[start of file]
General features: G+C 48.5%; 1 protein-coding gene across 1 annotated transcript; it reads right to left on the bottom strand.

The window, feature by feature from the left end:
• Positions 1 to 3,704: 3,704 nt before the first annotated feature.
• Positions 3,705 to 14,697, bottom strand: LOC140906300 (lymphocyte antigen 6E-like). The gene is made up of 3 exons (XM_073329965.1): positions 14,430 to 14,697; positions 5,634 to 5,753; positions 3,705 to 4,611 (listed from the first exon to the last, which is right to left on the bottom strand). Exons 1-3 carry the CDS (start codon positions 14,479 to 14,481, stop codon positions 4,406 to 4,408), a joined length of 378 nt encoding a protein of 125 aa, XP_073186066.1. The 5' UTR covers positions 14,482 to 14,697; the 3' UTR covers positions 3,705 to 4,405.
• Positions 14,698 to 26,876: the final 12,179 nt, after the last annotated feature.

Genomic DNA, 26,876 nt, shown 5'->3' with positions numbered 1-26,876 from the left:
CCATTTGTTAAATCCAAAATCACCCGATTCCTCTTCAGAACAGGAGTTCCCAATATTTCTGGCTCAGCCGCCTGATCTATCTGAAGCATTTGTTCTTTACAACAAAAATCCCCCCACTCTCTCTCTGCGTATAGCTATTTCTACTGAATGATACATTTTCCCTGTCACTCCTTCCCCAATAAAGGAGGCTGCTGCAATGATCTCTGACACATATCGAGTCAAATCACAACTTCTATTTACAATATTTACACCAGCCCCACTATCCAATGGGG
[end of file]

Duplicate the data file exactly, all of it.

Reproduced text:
General features: G+C 48.5%; 1 protein-coding gene across 1 annotated transcript; it reads right to left on the bottom strand.

The window, feature by feature from the left end:
• Positions 1 to 3,704: 3,704 nt before the first annotated feature.
• Positions 3,705 to 14,697, bottom strand: LOC140906300 (lymphocyte antigen 6E-like). The gene is made up of 3 exons (XM_073329965.1): positions 14,430 to 14,697; positions 5,634 to 5,753; positions 3,705 to 4,611 (listed from the first exon to the last, which is right to left on the bottom strand). Exons 1-3 carry the CDS (start codon positions 14,479 to 14,481, stop codon positions 4,406 to 4,408), a joined length of 378 nt encoding a protein of 125 aa, XP_073186066.1. The 5' UTR covers positions 14,482 to 14,697; the 3' UTR covers positions 3,705 to 4,405.
• Positions 14,698 to 26,876: the final 12,179 nt, after the last annotated feature.

Genomic DNA, 26,876 nt, shown 5'->3' with positions numbered 1-26,876 from the left:
CCATTTGTTAAATCCAAAATCACCCGATTCCTCTTCAGAACAGGAGTTCCCAATATTTCTGGCTCAGCCGCCTGATCTATCTGAAGCATTTGTTCTTTACAACAAAAATCCCCCCACTCTCTCTCTGCGTATAGCTATTTCTACTGAATGATACATTTTCCCTGTCACTCCTTCCCCAATAAAGGAGGCTGCTGCAATGATCTCTGACACATATCGAGTCAAATCACAACTTCTATTTACAATATTTACACCAGCCCCACTATCCAATGGGG